As more consumers look to their smartphones to engage with business locally, small and medium-sized businesses (SMBs) need to lay out a concise mobile marketing strategy. In a Street Fight webinar Tuesday sponsored by YP, Asif Khan of the Location-based Marketing Association, and YP’s David Williams discussed the trends that make mobile a must for SMBs, and highlighted a handful of first steps that local businesses can take to keep up with their smartphone-wielding customers.
“As we talk to SMBs, mobile is both a top of area of interest and an acute point of of concern for business owners,” said Williams. “Business owners realize that consumers are moving to mobile, and they really want to have some clarity how best to reach them and beat the competition.”
From a consumer perspective, mobile is quickly becoming the channel of choice for finding local businesses. According to Williams, mobile’s share of YP’s overall search volume has increased from 2% in 2010 to over 40% today. According to BIA/Kelsey, mobile is set to eclipse desktop in terms of overall local search volume by 2015.
But it’s not just that consumers are using mobile to engage with local businesses: they’re doing so much later in the purchase cycle. “Someone who is searching on mobile is much more likely to buy,” said Williams. “The value of a lead generated for mobile is higher than someone who is in the early stages of researching a business on their desktop.” In fact, a forthcoming survey from the LBMA finds that 63% of consumers who search locally buy within the hour.
The key for small businesses, said Khan and Williams, is to make sure that when these high-value mobile customers engage with their businesses — whether through a mobile website, on a directory, or on social media — the experience is as seamless as it would be in their store. Here are five things they think SMBs should do today:
1) Show up: The mobile consumer engages with local businesses through a number of of channels, everything from Yelp and Google to social media sites. Whether or not an SMB considers itself mobile-savvy, it just has to be present, says Williams. “ If someone knows your business, and needs to find your name, address, phone number, URL, or open hours; those things have to be readily available, regardless of the property they start the search with.”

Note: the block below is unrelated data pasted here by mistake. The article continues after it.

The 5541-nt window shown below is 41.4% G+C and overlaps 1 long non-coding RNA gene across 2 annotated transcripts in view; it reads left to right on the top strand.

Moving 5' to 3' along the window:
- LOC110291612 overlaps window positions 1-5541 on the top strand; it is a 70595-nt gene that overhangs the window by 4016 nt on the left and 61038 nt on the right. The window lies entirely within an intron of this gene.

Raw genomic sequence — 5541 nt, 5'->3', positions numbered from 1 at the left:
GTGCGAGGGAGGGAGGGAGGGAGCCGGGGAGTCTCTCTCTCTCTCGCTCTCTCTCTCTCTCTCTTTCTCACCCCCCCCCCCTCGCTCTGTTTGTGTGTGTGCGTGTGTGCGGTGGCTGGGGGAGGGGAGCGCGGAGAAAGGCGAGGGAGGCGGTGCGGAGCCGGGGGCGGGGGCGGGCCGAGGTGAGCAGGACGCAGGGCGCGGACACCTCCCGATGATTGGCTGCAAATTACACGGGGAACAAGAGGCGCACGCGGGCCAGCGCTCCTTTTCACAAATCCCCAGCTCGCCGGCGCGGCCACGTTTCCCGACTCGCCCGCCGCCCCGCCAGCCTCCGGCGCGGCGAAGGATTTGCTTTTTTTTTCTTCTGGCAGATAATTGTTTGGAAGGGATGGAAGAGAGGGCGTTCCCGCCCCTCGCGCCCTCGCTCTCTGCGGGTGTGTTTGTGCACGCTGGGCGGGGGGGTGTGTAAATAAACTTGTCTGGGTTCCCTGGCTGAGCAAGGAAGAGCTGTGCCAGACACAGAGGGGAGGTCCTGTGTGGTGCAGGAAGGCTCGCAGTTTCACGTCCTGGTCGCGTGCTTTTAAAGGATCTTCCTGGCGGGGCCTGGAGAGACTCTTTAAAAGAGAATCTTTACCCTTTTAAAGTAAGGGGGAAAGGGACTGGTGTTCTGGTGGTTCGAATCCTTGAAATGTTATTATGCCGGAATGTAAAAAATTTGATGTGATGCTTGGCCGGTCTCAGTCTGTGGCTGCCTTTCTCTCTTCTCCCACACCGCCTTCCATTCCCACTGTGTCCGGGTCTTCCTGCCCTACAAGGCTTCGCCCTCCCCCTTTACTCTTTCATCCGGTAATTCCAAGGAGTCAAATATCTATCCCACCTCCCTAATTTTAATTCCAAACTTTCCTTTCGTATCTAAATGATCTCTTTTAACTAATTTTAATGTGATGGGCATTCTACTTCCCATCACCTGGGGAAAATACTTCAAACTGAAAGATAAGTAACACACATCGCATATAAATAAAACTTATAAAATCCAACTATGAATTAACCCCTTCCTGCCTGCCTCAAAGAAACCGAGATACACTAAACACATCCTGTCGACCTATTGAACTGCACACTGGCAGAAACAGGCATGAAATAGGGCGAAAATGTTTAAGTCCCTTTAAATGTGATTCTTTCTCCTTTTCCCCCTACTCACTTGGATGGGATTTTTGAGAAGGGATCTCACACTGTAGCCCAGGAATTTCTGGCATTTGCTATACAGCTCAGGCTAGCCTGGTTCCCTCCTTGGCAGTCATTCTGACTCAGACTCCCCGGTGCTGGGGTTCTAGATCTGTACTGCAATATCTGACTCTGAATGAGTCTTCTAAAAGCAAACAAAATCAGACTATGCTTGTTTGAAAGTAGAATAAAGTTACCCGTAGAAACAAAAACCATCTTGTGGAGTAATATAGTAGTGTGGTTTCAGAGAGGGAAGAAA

2) Accuracy is paramount: A customer’s experience with a business often begins on a mobile device and ends in-store. Inaccurate business information like an incorrect address or operating hours can lead to a bad experience before that customer ever walks into the store. Businesses can use a number of synchronization services to help manage their listings, and keep critical information up-to-date.
3) Listings first, mobile sites second: Fix listings first, then think about creating a mobile-optimized site, says Williams. Sites like Yelp and Facebook invest hundreds of millions of dollars on making the mobile experience seamless, so unless a business needs a specialty feature like scheduling, a mobile site need not be the first step.
4) Optimize the other channels, too: Mobile is personal, and it presents business with a great opportunity to keep in touch with existing customers in real-time. With over half of all emails read on mobile devices, businesses need to make sure that their emails are optimized for a mobile display.
5) Think about your target audience: Go where the customers are, says Khan. Certain verticals like car repair and restaurants generate more volume on mobile than physicians and financial services.
Steven Jacobs is Street Fight’s deputy editor.